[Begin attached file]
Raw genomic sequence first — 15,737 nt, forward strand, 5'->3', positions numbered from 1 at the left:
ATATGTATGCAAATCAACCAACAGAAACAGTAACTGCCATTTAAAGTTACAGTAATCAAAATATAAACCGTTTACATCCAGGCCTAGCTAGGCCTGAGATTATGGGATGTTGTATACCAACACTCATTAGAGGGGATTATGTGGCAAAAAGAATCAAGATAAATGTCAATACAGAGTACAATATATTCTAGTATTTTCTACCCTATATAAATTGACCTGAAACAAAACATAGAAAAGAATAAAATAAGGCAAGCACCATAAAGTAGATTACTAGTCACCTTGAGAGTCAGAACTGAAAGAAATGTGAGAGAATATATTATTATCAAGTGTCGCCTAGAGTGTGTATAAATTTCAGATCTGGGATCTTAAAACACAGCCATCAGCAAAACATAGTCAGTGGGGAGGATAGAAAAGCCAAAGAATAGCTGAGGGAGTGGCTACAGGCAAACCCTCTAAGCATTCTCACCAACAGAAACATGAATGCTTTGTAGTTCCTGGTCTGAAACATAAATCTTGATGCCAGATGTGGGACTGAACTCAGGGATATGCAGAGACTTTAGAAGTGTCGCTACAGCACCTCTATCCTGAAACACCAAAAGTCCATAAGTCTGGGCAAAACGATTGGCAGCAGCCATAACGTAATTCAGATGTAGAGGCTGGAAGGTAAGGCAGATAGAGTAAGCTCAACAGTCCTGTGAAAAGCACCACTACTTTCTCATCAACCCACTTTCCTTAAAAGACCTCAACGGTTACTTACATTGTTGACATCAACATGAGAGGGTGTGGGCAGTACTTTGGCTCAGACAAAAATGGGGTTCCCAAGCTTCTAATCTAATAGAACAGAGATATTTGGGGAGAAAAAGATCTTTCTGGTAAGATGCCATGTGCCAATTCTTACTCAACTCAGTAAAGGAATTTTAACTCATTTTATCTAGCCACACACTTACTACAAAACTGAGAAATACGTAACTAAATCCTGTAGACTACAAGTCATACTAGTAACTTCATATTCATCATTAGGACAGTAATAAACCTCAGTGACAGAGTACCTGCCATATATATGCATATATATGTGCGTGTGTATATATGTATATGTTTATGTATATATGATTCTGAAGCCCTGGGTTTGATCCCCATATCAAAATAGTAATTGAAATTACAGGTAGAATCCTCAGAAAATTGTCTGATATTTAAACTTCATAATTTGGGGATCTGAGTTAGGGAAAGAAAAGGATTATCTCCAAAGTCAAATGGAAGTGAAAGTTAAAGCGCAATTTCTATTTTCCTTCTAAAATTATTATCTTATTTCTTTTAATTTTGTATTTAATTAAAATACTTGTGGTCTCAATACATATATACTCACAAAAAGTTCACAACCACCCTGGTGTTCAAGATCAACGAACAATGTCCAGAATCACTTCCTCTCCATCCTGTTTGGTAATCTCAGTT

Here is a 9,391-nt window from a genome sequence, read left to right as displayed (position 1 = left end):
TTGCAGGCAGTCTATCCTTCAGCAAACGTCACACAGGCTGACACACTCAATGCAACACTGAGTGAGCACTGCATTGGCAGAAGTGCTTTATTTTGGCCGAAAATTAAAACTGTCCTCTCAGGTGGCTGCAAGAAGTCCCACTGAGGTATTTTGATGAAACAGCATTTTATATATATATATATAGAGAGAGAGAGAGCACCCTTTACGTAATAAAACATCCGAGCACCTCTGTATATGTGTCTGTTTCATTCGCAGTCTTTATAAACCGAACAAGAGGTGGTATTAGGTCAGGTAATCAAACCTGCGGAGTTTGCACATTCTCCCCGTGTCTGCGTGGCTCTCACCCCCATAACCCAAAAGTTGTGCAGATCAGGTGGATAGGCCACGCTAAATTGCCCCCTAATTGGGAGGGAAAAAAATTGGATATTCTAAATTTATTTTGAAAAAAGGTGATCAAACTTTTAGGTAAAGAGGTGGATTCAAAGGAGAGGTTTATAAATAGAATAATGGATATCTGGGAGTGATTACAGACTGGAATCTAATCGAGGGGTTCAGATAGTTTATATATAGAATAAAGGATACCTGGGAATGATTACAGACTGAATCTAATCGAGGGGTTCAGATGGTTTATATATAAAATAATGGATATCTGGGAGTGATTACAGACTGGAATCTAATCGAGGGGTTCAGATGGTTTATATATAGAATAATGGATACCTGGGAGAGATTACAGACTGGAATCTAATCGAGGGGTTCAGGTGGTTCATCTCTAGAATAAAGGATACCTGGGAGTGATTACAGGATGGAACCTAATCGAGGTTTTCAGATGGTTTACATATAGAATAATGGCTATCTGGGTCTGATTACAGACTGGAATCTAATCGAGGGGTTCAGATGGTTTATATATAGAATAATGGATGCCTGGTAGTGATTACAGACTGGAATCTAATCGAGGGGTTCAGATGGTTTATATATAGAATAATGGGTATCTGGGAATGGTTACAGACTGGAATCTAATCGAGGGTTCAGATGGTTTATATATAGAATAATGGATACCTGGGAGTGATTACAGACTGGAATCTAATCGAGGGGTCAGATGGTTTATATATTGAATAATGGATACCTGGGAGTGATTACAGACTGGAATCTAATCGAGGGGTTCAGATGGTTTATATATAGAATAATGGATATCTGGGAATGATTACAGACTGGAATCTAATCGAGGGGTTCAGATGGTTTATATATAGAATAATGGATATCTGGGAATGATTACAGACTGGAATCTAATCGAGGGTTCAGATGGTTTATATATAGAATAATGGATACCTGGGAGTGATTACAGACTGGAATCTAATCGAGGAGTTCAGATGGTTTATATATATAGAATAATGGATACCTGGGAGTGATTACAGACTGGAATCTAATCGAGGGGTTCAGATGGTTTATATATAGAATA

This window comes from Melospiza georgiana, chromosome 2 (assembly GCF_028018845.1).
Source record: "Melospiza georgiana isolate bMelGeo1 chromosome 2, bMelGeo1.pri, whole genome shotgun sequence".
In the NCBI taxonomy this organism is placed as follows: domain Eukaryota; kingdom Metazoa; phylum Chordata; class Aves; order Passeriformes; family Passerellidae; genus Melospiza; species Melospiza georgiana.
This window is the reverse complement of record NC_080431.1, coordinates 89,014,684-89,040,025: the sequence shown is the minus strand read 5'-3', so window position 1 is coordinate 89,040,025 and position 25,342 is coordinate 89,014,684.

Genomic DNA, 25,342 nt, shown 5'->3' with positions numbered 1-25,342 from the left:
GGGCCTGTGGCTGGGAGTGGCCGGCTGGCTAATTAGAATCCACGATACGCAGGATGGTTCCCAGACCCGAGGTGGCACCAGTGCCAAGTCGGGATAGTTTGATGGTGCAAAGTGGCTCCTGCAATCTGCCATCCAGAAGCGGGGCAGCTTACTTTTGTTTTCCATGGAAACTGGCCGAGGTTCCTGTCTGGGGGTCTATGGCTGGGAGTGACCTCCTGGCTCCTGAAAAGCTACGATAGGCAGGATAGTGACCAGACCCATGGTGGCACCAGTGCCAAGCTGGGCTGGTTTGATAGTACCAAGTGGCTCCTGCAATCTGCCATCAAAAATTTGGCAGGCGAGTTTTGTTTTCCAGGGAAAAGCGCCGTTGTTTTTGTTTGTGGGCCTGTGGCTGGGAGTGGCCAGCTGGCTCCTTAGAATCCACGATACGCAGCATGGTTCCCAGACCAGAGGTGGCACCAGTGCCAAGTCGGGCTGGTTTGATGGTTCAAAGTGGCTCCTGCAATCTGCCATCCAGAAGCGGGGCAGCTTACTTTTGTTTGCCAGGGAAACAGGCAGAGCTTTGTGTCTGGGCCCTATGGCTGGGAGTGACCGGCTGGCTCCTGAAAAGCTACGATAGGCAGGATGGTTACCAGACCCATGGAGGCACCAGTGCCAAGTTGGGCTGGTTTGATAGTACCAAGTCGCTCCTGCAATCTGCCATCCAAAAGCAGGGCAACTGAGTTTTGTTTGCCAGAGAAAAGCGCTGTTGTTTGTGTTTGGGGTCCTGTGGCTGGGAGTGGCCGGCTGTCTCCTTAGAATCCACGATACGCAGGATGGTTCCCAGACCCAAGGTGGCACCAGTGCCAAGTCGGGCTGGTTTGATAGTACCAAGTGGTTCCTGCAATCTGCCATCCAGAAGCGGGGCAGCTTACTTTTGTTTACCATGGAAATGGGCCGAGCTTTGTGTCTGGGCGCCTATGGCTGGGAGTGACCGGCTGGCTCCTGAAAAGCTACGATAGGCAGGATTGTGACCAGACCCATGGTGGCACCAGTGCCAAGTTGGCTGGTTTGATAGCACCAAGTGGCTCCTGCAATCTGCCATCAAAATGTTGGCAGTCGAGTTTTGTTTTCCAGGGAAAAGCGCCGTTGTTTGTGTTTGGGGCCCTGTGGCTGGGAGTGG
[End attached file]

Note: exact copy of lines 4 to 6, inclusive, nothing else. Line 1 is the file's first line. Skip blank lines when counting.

TTGCAGGCAGTCTATCCTTCAGCAAACGTCACACAGGCTGACACACTCAATGCAACACTGAGTGAGCACTGCATTGGCAGAAGTGCTTTATTTTGGCCGAAAATTAAAACTGTCCTCTCAGGTGGCTGCAAGAAGTCCCACTGAGGTATTTTGATGAAACAGCATTTTATATATATATATATAGAGAGAGAGAGAGCACCCTTTACGTAATAAAACATCCGAGCACCTCTGTATATGTGTCTGTTTCATTCGCAGTCTTTATAAACCGAACAAGAGGTGGTATTAGGTCAGGTAATCAAACCTGCGGAGTTTGCACATTCTCCCCGTGTCTGCGTGGCTCTCACCCCCATAACCCAAAAGTTGTGCAGATCAGGTGGATAGGCCACGCTAAATTGCCCCCTAATTGGGAGGGAAAAAAATTGGATATTCTAAATTTATTTTGAAAAAAGGTGATCAAACTTTTAGGTAAAGAGGTGGATTCAAAGGAGAGGTTTATAAATAGAATAATGGATATCTGGGAGTGATTACAGACTGGAATCTAATCGAGGGGTTCAGATAGTTTATATATAGAATAAAGGATACCTGGGAATGATTACAGACTGAATCTAATCGAGGGGTTCAGATGGTTTATATATAAAATAATGGATATCTGGGAGTGATTACAGACTGGAATCTAATCGAGGGGTTCAGATGGTTTATATATAGAATAATGGATACCTGGGAGAGATTACAGACTGGAATCTAATCGAGGGGTTCAGGTGGTTCATCTCTAGAATAAAGGATACCTGGGAGTGATTACAGGATGGAACCTAATCGAGGTTTTCAGATGGTTTACATATAGAATAATGGCTATCTGGGTCTGATTACAGACTGGAATCTAATCGAGGGGTTCAGATGGTTTATATATAGAATAATGGATGCCTGGTAGTGATTACAGACTGGAATCTAATCGAGGGGTTCAGATGGTTTATATATAGAATAATGGGTATCTGGGAATGGTTACAGACTGGAATCTAATCGAGGGTTCAGATGGTTTATATATAGAATAATGGATACCTGGGAGTGATTACAGACTGGAATCTAATCGAGGGGTCAGATGGTTTATATATTGAATAATGGATACCTGGGAGTGATTACAGACTGGAATCTAATCGAGGGGTTCAGATGGTTTATATATAGAATAATGGATATCTGGGAATGATTACAGACTGGAATCTAATCGAGGGGTTCAGATGGTTTATATATAGAATAATGGATATCTGGGAATGATTACAGACTGGAATCTAATCGAGGGTTCAGATGGTTTATATATAGAATAATGGATACCTGGGAGTGATTACAGACTGGAATCTAATCGAGGAGTTCAGATGGTTTATATATATAGAATAATGGATACCTGGGAGTGATTACAGACTGGAATCTAATCGAGGGGTTCAGATGGTTTATATATAGAATA

This window comes from Melospiza georgiana, chromosome 2 (assembly GCF_028018845.1).
Source record: "Melospiza georgiana isolate bMelGeo1 chromosome 2, bMelGeo1.pri, whole genome shotgun sequence".